Wednesday’s report on September orders for durable goods is better than it sounds.
Although orders fell by 0.8 percent in September, the bulk of the decline came from aircraft orders, which are often volatile.
Excluding aircraft, durable goods orders rose 2.4 percent, the Commerce Department said, which proved welcome news for a variety of manufacturers who performed well earlier in the year, but in late summer wrestled with depressed demand. The sector's up-and-down performance has been reflected in unpredictable hiring and layoffs that vary wildly month to month.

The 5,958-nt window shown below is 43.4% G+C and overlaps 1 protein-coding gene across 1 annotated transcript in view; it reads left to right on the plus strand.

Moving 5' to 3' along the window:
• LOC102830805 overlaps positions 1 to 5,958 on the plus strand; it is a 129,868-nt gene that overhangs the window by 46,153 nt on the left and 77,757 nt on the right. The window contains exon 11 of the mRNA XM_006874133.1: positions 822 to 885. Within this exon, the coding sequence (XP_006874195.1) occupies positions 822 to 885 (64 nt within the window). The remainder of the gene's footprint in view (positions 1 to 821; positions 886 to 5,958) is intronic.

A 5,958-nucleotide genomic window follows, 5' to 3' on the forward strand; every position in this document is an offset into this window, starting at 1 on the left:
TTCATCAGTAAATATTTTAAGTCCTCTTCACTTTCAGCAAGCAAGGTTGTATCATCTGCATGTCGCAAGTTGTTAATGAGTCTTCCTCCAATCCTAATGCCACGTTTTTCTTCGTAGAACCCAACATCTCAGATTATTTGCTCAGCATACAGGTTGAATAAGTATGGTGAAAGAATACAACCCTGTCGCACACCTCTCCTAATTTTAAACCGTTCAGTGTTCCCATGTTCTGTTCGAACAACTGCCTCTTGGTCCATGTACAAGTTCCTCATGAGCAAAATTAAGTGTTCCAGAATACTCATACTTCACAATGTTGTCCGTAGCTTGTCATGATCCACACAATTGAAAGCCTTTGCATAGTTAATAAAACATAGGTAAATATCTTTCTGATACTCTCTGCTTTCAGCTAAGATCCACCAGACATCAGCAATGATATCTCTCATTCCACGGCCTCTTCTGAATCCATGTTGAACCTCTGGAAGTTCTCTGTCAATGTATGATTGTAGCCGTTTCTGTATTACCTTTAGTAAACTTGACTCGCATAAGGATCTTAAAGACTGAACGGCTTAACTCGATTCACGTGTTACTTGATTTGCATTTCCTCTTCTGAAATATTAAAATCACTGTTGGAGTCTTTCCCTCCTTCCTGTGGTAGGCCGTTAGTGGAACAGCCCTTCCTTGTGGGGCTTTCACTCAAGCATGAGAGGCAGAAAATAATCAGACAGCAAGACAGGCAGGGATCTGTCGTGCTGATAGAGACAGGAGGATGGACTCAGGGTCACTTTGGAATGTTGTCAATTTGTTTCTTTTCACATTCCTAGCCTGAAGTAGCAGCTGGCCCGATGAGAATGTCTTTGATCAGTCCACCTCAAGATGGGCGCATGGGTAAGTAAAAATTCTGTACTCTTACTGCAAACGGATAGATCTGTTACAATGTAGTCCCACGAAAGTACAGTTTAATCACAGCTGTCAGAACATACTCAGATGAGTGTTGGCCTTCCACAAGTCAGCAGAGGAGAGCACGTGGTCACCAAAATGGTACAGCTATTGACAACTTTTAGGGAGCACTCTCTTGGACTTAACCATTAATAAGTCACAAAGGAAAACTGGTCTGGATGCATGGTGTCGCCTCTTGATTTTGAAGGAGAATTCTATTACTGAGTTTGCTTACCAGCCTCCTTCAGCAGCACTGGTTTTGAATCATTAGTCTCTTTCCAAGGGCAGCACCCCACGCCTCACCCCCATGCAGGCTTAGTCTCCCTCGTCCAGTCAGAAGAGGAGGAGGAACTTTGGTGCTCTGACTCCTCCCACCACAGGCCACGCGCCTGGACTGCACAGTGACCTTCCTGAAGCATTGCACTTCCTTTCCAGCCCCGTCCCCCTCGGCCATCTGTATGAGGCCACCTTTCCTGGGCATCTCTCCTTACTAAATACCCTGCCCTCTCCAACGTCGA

The uptick in September orders should help stabilize employment trends for the sector for a spell, economists said.
In September, aircraft spending fell by a whopping 25 percent while automakers saw declines of 2 percent. Excluding those items however, businesses and consumers kicked up demand for computers, electronics, machinery, metal framing and other durable products that last several years.
In the report, "there are pockets of strength and pockets of weakness, but the overall tone of the detail is encouraging from a growth perspective," wrote Ward McCarthy and Thomas Simons of Jeffries & Co. in a newsletter.
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